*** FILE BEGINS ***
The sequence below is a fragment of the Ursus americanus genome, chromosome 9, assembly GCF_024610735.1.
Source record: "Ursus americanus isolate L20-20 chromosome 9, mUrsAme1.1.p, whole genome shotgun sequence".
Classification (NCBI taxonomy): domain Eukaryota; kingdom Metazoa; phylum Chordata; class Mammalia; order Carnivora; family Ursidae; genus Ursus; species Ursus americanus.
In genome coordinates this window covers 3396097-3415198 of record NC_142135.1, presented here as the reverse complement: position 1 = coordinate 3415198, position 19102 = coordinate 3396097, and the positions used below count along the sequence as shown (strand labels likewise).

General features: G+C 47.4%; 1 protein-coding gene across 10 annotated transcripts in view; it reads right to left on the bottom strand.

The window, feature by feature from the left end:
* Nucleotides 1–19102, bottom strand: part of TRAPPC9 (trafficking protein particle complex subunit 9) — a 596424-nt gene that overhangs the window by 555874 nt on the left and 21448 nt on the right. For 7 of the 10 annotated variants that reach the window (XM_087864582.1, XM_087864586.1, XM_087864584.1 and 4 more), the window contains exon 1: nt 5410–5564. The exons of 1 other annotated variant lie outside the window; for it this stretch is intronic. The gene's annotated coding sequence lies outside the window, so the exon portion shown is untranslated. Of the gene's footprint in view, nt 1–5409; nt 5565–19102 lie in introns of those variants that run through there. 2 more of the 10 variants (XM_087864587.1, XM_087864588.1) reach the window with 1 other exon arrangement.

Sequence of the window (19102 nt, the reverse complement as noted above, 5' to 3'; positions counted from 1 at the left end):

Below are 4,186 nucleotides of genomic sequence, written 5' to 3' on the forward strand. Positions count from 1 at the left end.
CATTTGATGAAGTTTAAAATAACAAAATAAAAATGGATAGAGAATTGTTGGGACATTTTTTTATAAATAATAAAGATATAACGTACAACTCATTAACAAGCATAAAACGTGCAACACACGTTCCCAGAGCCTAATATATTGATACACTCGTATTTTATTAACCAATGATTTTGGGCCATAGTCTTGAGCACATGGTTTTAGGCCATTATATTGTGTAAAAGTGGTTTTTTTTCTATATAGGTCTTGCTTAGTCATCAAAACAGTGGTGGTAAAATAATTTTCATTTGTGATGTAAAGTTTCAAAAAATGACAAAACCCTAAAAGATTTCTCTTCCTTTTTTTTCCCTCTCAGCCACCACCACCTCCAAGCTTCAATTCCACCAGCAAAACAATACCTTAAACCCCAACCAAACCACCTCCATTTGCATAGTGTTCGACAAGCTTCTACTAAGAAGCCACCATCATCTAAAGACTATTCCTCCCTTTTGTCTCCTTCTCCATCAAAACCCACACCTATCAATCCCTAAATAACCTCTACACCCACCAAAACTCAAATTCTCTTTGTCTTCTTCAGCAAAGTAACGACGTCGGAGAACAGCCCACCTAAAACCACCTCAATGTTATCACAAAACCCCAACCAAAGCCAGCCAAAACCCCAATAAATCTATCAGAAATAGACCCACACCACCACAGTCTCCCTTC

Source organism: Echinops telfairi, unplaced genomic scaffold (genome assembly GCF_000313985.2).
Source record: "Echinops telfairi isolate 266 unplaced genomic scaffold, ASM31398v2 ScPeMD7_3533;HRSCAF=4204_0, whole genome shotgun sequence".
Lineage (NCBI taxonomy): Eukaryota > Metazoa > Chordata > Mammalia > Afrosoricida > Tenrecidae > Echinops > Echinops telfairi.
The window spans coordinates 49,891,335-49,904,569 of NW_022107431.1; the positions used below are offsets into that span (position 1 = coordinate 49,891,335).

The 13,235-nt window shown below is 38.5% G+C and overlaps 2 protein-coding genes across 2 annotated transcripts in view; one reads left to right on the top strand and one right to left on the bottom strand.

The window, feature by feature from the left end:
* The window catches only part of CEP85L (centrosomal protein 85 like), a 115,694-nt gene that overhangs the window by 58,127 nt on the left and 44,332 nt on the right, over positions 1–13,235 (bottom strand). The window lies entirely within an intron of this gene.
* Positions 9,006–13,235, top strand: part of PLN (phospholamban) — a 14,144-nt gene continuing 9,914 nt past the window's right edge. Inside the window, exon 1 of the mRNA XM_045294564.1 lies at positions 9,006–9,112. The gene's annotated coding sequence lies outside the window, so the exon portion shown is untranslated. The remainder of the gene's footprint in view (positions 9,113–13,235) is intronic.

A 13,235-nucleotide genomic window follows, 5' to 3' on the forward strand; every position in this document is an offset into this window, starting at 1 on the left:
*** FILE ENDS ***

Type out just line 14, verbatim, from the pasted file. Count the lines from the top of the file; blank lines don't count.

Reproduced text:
The window spans coordinates 49,891,335-49,904,569 of NW_022107431.1; the positions used below are offsets into that span (position 1 = coordinate 49,891,335).